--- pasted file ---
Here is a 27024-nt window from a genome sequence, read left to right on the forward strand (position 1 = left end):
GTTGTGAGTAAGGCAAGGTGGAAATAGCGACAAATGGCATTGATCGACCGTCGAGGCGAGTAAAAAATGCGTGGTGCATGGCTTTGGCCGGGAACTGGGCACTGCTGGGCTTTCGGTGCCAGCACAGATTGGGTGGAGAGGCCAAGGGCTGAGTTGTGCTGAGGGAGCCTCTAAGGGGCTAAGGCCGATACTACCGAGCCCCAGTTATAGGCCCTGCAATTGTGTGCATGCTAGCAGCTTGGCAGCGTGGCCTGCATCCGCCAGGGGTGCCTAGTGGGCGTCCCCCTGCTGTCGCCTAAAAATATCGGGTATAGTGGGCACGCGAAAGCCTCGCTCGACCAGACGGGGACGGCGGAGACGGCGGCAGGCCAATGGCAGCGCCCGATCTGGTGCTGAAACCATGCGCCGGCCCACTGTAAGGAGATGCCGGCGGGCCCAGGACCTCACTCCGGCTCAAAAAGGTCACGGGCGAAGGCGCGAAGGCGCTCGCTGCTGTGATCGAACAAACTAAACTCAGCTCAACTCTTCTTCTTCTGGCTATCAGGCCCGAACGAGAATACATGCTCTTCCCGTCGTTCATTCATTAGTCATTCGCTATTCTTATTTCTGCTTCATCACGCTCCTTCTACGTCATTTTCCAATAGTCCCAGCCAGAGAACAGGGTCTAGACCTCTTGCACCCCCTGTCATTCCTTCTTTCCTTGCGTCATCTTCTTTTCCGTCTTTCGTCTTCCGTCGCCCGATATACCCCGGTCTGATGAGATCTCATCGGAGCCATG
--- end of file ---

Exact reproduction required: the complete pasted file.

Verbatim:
Here is a 27024-nt window from a genome sequence, read left to right on the forward strand (position 1 = left end):
GTTGTGAGTAAGGCAAGGTGGAAATAGCGACAAATGGCATTGATCGACCGTCGAGGCGAGTAAAAAATGCGTGGTGCATGGCTTTGGCCGGGAACTGGGCACTGCTGGGCTTTCGGTGCCAGCACAGATTGGGTGGAGAGGCCAAGGGCTGAGTTGTGCTGAGGGAGCCTCTAAGGGGCTAAGGCCGATACTACCGAGCCCCAGTTATAGGCCCTGCAATTGTGTGCATGCTAGCAGCTTGGCAGCGTGGCCTGCATCCGCCAGGGGTGCCTAGTGGGCGTCCCCCTGCTGTCGCCTAAAAATATCGGGTATAGTGGGCACGCGAAAGCCTCGCTCGACCAGACGGGGACGGCGGAGACGGCGGCAGGCCAATGGCAGCGCCCGATCTGGTGCTGAAACCATGCGCCGGCCCACTGTAAGGAGATGCCGGCGGGCCCAGGACCTCACTCCGGCTCAAAAAGGTCACGGGCGAAGGCGCGAAGGCGCTCGCTGCTGTGATCGAACAAACTAAACTCAGCTCAACTCTTCTTCTTCTGGCTATCAGGCCCGAACGAGAATACATGCTCTTCCCGTCGTTCATTCATTAGTCATTCGCTATTCTTATTTCTGCTTCATCACGCTCCTTCTACGTCATTTTCCAATAGTCCCAGCCAGAGAACAGGGTCTAGACCTCTTGCACCCCCTGTCATTCCTTCTTTCCTTGCGTCATCTTCTTTTCCGTCTTTCGTCTTCCGTCGCCCGATATACCCCGGTCTGATGAGATCTCATCGGAGCCATG